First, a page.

I take a few random IP scans using umit. If x samples return no open ports then it's probably DSL, although occasionally I get a false report for a cloud using this technique. NOTE: A single scan on an IP taken from a "security" log is not conclusive as virus-contaminated IPs usually show open unless the computer has been switched off.
Probably a secondary indication for people in the US is that EU-area DSL machines are usually turned off during your "daylight" hours. Not sure how this applies to china - I'm not that good at time zoneds. :)
I've heard it said that IP scans are evil and anti-social but in my book if someone hits my server with a blockable access then fair game.
Msg#: 4609690 posted 6:40 am on Sep 16, 2013 (gmt 0)
Some things are pretty obvious, esp. for those that return reverse DNS data.
Guess my real problem is trying to make sense out of some of the APNIC records.
Some countries are pretty easy, others are a real PITA, especially if you don't know some of the local terms and such. Although I've been doing this for many years I still find it a real learning experience and often I find Asian countries the hardest as they don't deliver the data as granular as needed and/or using the terms required to make simple decisions.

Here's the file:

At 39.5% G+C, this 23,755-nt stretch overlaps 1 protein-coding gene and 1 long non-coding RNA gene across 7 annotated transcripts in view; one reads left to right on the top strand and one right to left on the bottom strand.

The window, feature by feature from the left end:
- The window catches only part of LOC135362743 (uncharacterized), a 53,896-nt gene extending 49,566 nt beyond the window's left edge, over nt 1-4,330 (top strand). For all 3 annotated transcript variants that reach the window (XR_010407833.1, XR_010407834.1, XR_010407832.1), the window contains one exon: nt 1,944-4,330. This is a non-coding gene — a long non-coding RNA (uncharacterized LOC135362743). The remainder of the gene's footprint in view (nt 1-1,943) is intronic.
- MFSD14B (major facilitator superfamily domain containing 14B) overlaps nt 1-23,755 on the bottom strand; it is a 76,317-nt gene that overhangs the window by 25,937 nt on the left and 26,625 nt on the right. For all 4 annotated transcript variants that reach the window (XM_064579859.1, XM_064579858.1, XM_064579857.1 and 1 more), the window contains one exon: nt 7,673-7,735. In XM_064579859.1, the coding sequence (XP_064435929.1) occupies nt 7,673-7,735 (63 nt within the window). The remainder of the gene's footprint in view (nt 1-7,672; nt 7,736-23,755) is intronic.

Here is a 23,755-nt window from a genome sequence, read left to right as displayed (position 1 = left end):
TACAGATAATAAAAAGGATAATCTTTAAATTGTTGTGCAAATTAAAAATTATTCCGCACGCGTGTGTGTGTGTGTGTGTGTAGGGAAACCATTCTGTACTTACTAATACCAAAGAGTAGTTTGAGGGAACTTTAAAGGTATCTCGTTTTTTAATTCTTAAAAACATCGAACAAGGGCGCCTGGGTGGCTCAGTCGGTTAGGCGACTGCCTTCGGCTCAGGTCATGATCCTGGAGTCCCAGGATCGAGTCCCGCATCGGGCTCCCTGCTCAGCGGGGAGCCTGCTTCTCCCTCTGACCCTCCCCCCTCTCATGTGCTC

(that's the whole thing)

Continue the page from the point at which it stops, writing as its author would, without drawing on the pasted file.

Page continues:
I've resorted to blocking entire providers (like a Comcast equivalent) or worse case entire countries just out of frustration.
I take a few random IP scans using umit.
Do you do this via a proxy or directly from your server's IP?
Without using a proxy, I'd be worried about having my IP flagged as a potential security risk for scanning people's IPs.
Bill - are you using linux? If so, umit and select Quick Scan - I find that's adequate.
No, I do not use a proxy even though I have a fixed IP. I do not make that many scans on any given network at any one time and I've never detected a rejection (that I know of!). I suspect that ISPs do not have the time/patience/resources to worry about the odd IP scan when they must be bombarded with botnet/etc scans continually. And servers get a LOT of those!